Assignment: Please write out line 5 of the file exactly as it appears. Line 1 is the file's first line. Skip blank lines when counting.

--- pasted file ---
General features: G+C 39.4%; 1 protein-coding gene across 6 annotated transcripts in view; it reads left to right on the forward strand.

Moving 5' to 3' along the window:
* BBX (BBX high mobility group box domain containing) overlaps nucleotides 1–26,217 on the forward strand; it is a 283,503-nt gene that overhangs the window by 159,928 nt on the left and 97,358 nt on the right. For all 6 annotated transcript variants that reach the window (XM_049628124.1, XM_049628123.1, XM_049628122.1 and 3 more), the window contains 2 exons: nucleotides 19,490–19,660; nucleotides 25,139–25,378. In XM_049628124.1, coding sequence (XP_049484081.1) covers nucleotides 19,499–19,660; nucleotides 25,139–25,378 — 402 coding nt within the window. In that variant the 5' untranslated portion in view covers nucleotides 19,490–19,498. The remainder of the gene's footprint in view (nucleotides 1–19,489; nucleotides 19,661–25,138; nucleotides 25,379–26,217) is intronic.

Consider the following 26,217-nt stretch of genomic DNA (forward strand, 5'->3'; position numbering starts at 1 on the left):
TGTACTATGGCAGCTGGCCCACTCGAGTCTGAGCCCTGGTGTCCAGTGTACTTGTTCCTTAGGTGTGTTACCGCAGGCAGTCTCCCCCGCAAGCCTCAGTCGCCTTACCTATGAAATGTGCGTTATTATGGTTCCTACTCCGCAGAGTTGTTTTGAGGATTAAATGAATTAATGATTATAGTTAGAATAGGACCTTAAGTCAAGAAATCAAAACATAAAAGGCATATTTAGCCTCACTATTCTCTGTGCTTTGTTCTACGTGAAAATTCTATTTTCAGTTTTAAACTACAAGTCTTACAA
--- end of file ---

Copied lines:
TGTACTATGGCAGCTGGCCCACTCGAGTCTGAGCCCTGGTGTCCAGTGTACTTGTTCCTTAGGTGTGTTACCGCAGGCAGTCTCCCCCGCAAGCCTCAGTCGCCTTACCTATGAAATGTGCGTTATTATGGTTCCTACTCCGCAGAGTTGTTTTGAGGATTAAATGAATTAATGATTATAGTTAGAATAGGACCTTAAGTCAAGAAATCAAAACATAAAAGGCATATTTAGCCTCACTATTCTCTGTGCTTTGTTCTACGTGAAAATTCTATTTTCAGTTTTAAACTACAAGTCTTACAA